FIGS. 33A-33B are SEMs of an array of small, dense pillars or posts in accordance with the disclosed embodiments.

DETAILED DESCRIPTION OF THE PREFERRED EMBODIMENT

With reference to FIG. 2, a partially formed integrated circuit 100 is provided. A substrate 110 is provided below various masking layers 120-170. The layers 120-170 can be etched to form masks for patterning underlying layers or substrate 110. These masks can be used to form various features, as discussed below. The features can comprise portions of any of the following: one or multiple transistors, diodes, capacitors, conductive lines, gates, sources, drains, or contacts to any of the above. These components can comprise portions of DRAM or flash memory arrays, NOR logic arrays, NAND logic arrays, etc. In some embodiments, the features are formed from a substrate material that comprises a semi-conducting material. For example, the semi-conducting material can be silicon, silicon-germanium compounds, or III-V materials.

As used in this specification, the term “substrate” can refer not only to the substrate layer 110, but also to any layer that underlies another layer. The term “substrate” can also describe a layer or layers that have features or structures formed within them as a result of a semiconductor process (e.g., etching, doping, depositing, etc.) controlled by overlying masking layers.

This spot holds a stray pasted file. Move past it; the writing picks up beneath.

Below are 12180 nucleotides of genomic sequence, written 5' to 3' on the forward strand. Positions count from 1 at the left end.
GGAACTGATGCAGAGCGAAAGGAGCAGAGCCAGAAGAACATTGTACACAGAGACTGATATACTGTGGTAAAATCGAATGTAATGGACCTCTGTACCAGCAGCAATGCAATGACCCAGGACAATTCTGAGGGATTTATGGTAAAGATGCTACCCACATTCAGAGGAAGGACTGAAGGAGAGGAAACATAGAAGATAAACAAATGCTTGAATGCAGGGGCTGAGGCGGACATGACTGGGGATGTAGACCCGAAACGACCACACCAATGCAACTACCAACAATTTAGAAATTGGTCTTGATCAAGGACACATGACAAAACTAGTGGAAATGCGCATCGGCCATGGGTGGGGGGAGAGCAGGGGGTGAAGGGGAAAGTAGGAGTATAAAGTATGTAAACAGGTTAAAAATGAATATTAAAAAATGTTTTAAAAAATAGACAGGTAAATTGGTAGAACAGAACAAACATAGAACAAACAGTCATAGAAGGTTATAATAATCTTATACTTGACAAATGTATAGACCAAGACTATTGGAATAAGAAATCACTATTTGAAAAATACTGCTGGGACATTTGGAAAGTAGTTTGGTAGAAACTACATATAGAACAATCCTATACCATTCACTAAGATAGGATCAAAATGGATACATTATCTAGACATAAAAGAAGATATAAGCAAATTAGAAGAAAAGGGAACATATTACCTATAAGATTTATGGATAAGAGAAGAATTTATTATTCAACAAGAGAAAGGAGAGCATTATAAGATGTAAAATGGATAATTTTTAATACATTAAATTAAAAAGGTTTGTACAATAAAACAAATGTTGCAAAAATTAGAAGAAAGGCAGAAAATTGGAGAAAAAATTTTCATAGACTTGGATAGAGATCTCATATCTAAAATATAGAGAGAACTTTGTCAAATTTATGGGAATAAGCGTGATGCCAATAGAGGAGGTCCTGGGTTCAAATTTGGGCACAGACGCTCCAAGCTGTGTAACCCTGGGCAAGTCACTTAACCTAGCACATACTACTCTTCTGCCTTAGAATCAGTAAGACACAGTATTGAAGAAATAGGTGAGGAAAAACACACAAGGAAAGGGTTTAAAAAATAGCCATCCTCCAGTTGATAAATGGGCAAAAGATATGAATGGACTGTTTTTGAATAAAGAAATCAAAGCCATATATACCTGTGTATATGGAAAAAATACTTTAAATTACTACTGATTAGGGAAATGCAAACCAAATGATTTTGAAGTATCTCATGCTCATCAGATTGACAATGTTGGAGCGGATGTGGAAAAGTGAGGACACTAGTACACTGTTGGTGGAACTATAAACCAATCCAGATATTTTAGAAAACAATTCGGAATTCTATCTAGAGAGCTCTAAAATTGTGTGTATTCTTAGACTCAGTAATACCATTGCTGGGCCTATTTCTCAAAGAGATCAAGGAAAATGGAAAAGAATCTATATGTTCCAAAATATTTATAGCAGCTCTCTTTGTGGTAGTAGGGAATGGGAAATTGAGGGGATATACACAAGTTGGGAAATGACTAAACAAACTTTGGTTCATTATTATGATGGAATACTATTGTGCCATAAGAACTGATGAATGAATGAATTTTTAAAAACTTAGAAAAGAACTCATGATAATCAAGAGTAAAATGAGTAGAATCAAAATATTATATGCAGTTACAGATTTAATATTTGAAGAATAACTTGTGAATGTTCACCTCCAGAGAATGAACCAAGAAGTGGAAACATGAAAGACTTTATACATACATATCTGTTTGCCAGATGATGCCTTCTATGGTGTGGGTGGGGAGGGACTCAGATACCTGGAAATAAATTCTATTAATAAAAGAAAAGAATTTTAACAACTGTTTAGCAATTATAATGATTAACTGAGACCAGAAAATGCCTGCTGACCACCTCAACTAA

As used in this specification, the term “pattern” can refer to an array or series of shapes that would be visible on a surface if viewed from above. A pattern can refer to the ensemble of shapes that correspond to a cross-section or shadow of features formed in one or multiple layers. The pattern is generally not the features themselves, but rather the design corresponding to the sizes and arrangement of the features. A pattern can be defined by a combination of patterns derived from multiple overlying or side by side layers. A pattern can originate in one layer, such as a photodefinable layer, and then be transferred to another layer, such as a temporary layer or a hard mask layer. The pattern is said to be transferred to lower layers even if feature sizes and spacings are altered (e.g., by the feature shrink step noted above). In contrast, a new pattern can be defined by pitch multiplication, whereby two or more features in the second pattern replace one feature of the first pattern.